Forbidden to make bows and arrows at night, bowyers and fletchers were fined if caught.

The yew stave contains both sapwood and heartwood. The sapwood found just below the bark is resistant to compression and the heartwood resistant to tension thus providing a natural spring.

Mary Rose – where were you when Henry VIII’s flagship was finally brought to the surface it was brought to the surface ? Close to 200 bows discovered on this ship have yielded much information. Beautifully made but still carrying all their natural characteristics ; bends, twists, knobbles.

Draw weight stored energy , the power you need to propel the arrow from the bow. A normal medieval bow was in the regions of 150 lbs, even going up to 200lbs. Bows went up in draw weight as armour became harder to pierce !

Arrows – were tipped with different heads for different puroses eg, broadhead, swallowtail, bodkin, incendiaries, bodkin, crescent etc. One theory suggests that these were stuck head down in the ground for ease of selection but also as a form of biological warfare.

Surnames – Fletcher, Arrowsmith, Bowyer, Stringer (?), Stringfellow (?)

Costume – it become the role of knights to raise troops from amongst their own lands. Costume would have varied depending on the status of the archer, the poorest looking to strip the dead of precious armor, boots etc at their next battle.

Pewter guild badge – it was a custom for archers to belong to guilds such as St.Sebastian ( bit ironic !) and St. George.! As a result they wore pewter badges signifying which fraternity they belonged to.

Helmets – were often of Milanese design and called open-faced sallets..but this again would depend on the status of the archer and the nature of it’s acquisition.

Pay – 2d / 6d a day. Possible to go to war and come back very well off. Then of course there were ransoms from the capture of wealthy prisoners.

Longbow or crossbow ? – a long and intense debate has been waged about the various merits of longbow versus crossbow or vice versa. Rate of fire, different distances you choose which side you are on. For me it is longbow ( but you knew I was going to say that !) Interesting subject though, and worth looking into.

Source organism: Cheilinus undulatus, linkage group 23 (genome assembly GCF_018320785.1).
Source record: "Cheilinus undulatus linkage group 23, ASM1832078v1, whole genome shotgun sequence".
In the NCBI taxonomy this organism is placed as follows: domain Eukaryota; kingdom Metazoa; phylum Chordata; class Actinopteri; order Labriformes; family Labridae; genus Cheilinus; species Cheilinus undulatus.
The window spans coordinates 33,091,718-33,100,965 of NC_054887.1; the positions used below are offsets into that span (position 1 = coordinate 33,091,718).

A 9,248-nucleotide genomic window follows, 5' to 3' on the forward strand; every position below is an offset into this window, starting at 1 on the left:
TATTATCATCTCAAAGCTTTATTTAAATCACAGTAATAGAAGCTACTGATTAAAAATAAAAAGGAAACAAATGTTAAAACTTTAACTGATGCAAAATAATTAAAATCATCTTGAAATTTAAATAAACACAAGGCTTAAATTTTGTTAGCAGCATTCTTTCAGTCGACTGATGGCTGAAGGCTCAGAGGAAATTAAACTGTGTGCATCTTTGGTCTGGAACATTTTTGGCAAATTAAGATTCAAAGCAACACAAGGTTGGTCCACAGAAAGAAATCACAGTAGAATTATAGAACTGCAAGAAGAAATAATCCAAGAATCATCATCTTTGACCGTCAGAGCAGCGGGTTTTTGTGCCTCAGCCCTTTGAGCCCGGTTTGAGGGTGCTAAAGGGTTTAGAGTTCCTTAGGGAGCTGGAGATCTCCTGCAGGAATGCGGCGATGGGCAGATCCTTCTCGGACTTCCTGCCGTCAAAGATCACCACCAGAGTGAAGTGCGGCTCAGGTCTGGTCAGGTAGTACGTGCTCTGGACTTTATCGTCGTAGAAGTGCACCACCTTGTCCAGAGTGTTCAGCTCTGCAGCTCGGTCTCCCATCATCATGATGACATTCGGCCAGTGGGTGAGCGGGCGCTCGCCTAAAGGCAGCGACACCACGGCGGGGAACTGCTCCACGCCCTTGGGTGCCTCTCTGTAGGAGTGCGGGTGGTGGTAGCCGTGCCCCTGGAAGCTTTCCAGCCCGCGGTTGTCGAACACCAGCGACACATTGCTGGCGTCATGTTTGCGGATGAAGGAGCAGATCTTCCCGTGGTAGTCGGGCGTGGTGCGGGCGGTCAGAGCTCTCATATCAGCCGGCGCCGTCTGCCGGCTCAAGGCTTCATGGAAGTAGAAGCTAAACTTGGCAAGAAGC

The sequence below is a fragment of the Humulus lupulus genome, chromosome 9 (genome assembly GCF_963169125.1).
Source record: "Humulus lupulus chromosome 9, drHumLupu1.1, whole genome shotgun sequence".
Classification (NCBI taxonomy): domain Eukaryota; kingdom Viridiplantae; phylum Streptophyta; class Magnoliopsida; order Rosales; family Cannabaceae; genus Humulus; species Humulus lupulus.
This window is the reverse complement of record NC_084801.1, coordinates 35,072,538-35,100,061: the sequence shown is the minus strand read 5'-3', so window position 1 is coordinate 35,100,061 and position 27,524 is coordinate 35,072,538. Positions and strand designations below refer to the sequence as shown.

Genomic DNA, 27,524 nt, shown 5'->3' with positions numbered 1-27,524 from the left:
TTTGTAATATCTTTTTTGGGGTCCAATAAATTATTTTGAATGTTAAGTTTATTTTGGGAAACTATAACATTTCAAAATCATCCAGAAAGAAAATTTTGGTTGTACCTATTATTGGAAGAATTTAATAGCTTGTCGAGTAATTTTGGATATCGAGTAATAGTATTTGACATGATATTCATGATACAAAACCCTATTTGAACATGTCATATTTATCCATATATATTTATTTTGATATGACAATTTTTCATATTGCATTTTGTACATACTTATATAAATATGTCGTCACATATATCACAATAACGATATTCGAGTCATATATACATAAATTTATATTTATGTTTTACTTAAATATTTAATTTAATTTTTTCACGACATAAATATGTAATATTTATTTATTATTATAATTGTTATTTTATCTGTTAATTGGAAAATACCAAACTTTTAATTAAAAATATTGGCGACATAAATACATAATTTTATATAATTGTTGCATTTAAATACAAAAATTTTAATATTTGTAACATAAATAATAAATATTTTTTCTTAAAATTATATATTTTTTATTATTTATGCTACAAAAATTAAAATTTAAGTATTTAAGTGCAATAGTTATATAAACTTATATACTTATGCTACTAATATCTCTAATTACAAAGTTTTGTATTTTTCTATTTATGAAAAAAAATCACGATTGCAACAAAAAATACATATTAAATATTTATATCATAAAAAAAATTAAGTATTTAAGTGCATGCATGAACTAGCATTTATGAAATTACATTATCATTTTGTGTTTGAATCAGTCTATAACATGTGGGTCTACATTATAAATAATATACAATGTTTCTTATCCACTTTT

Two dozen arrows – were provided for every archer at the start of a campaign, then central stores.

Chevauchee – the use of mounted archers sent of a rampage through the landscape, setting fire to villages was a terror tactic that proved very effective.

Tactics – The use of archers with men at arms also proved extremely effective.

Herfordshire context:

Sir Roger Vaughan – Bredwardine..knighted on the field of Agincourt by Henry V

Sir Rowland Lenthall – had a command at Agincourt. Captured so many French ransoms that he had enough to build Hampton Court, Herefordshire.

Sir Robert Pemberton – alabaster effigy in Hereford Cathedral, next to his wife, feet on lion. Fought at Crecy etc.

  • Medieval Soldier Database : look up your surname on this website and find out if it appears on the recorded muster rolls.

So the ‘golden age’ of the longbow had lasted from 1270 – 1500

There were later attempts to use the longbow in the English Civil War.

Winston Churchill was of the opinion that the in terms of efficiency and accuracy the longbow was not superceeded until the American Civil War with the introduction of rifling in gun barrels.

What of archery today ?

The sport underwent a resurgence in Victorian times with one of the oldest clubs in being found in Cheltenham. This renewed interest was greatly helped by Queen Victoria who was an extremely enthusiastic archer.

The sport is administered by ArcheryGB today with clubs across the country.

In Herefordshire there are four clubs :

Bromyard Bowmen, Lugg Valley Archers , Hereford Company of Bowmen and Ledbury Archery Club.

The opportunity is there for individuals from any walk of life to shoot in competitions, or against themselves and their last personal best.

Archery is very much a social form of exercise and a good method of de-stressing and relaxing.

13/8/17 Pete Dobson